10 Writers Worth Following on Twitter

Photo courtesy of  Andreas Eldh

Photo courtesy of Andreas Eldh

By Daniel Ford

A snowy morning in April (one in which saw the hot water in my apartment crap out) makes a man take stock and think about what’s important in this life.

Writers kibitzing on Twitter ranks pretty high on the list, duh.

Ann Hornaday (@AnnHornaday)

Anyone who thinks Ethan Hawke is as underrated as we do is a friend of ours! Hornaday also loved the vastly underappreciated “Inside Llewyn Davis,” which earned her plenty of Writer’s Bone brownie points. Her movie reviews for The Washington Post are always spot on.

W.B. Belcher (@wbbelcher)

You drink whiskey with a man after he signs a copy of his novel, the least you can do is put him on a top 10 list. You should really buy and read Lay Down Your Weary Tune in addition to following him!

Marlon James (@MarlonJames5)

Superb author. Important voice. On our podcast bucket list.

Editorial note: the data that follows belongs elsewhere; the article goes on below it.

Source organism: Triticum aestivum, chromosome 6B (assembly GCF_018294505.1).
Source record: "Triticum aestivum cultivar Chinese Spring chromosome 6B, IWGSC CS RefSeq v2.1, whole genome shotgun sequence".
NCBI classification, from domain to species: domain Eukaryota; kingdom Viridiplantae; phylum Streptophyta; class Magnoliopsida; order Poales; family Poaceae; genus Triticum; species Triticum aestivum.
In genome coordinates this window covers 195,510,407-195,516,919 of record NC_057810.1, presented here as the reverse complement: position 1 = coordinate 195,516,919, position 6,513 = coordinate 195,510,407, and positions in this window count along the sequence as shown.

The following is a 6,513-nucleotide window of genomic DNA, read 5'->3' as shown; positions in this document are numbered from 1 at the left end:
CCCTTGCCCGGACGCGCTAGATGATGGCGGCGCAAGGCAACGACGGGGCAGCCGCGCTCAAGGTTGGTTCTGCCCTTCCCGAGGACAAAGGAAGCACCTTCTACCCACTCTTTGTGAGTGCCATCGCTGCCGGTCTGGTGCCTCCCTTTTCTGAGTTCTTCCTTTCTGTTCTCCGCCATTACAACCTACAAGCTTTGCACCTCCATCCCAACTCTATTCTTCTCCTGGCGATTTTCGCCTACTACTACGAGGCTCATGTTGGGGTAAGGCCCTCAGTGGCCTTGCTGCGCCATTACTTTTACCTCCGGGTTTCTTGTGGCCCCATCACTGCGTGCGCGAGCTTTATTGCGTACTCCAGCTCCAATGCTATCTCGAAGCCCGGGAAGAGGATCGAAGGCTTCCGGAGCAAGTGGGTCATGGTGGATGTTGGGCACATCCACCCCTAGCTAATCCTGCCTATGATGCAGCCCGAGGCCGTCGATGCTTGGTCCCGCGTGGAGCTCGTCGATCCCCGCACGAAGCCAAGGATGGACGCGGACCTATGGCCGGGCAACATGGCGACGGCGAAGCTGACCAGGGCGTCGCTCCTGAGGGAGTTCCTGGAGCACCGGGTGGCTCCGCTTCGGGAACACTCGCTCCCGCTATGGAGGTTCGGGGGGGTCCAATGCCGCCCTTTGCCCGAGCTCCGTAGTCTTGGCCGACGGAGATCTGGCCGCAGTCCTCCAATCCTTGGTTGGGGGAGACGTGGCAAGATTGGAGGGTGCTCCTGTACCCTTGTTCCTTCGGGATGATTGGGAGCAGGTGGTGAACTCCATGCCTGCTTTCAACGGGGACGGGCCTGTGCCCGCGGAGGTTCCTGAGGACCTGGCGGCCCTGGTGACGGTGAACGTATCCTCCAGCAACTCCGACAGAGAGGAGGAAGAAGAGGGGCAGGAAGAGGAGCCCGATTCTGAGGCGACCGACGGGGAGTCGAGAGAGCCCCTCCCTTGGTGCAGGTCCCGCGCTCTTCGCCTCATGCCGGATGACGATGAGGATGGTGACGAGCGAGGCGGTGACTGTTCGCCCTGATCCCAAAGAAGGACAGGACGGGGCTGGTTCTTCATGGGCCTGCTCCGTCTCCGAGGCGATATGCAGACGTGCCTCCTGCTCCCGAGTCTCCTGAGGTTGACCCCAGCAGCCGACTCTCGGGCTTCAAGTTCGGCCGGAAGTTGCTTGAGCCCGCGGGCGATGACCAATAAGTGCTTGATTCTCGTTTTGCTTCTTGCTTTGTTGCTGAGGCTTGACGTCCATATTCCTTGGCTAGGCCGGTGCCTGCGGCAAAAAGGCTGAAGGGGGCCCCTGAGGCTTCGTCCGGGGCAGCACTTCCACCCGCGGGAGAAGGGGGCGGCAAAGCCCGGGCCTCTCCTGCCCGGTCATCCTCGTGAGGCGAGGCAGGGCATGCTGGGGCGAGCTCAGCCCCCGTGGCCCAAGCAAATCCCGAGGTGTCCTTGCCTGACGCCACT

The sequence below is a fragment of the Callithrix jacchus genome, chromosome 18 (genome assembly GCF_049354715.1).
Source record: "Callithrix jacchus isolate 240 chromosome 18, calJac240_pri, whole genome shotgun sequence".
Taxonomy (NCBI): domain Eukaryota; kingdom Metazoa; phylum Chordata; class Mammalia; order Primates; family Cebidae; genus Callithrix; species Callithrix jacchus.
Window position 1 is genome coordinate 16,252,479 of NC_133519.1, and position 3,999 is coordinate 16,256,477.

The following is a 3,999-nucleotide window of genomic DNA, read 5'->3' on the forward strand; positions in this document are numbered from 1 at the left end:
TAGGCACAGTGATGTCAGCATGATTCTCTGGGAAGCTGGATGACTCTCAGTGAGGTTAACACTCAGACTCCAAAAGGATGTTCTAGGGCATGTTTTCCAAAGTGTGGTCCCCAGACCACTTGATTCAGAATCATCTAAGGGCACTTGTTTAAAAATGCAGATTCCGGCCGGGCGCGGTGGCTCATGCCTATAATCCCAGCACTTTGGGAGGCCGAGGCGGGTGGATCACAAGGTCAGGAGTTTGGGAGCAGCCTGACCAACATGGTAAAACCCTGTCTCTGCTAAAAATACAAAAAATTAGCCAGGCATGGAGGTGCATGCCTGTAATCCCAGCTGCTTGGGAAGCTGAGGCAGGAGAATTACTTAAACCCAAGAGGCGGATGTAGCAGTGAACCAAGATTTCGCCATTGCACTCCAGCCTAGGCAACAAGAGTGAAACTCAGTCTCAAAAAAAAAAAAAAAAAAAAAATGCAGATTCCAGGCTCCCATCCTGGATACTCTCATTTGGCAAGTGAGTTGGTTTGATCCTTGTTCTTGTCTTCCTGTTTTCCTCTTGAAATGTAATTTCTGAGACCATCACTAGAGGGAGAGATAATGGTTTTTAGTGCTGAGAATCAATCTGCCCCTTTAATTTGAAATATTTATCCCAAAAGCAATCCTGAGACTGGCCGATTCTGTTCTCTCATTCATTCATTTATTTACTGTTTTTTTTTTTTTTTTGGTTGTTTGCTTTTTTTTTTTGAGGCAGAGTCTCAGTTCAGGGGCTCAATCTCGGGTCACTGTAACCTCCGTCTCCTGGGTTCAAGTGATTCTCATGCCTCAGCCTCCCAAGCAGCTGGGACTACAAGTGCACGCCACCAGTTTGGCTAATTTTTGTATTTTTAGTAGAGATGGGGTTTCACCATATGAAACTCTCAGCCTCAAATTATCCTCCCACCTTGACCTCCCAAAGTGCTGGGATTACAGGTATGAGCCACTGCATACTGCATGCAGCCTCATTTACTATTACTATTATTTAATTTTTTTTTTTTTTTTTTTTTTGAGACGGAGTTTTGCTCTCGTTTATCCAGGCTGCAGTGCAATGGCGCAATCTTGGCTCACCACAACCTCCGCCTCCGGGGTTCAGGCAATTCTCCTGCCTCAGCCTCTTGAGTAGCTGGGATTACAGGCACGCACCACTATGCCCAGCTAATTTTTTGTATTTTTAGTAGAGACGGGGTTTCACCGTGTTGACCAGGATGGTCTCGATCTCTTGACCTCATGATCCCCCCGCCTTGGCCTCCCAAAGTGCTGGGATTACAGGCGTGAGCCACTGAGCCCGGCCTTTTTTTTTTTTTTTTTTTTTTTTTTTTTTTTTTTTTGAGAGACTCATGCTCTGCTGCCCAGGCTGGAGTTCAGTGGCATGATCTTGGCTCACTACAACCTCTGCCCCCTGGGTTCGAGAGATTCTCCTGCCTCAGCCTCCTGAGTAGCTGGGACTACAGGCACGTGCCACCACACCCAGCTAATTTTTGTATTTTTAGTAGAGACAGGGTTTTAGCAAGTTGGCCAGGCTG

Scott Frank (@scottfrank)

I give all the credit in the world to Sean Tuohy for holding in a high pitched squeal during a recent podcast when one of his screenwriting heroes started talking about adapting Elmore Leonard.

Matthew Hefti (@TheRealHefti)

Hefti’s novel A Hard and Heavy Thing floored me. He’s proven to be equally insightful on Twitter.

Julia Claiborne Johnson (@JuliaClaiborneJ)

If you haven’t read Johnson’s Be Frank With Me, you’re really missing something special. She’s also wickedly funny on social media (despite her claims that she’s a “dinosaur”).

Walter Chaw (@mangiotto)

Any writer that can craft something of this depth inspired by a substandard comic book movie deserves an instant follow. He earned bonus points for defending “Superman Returns.” 

Rachel Harper (@rachel_m_harper)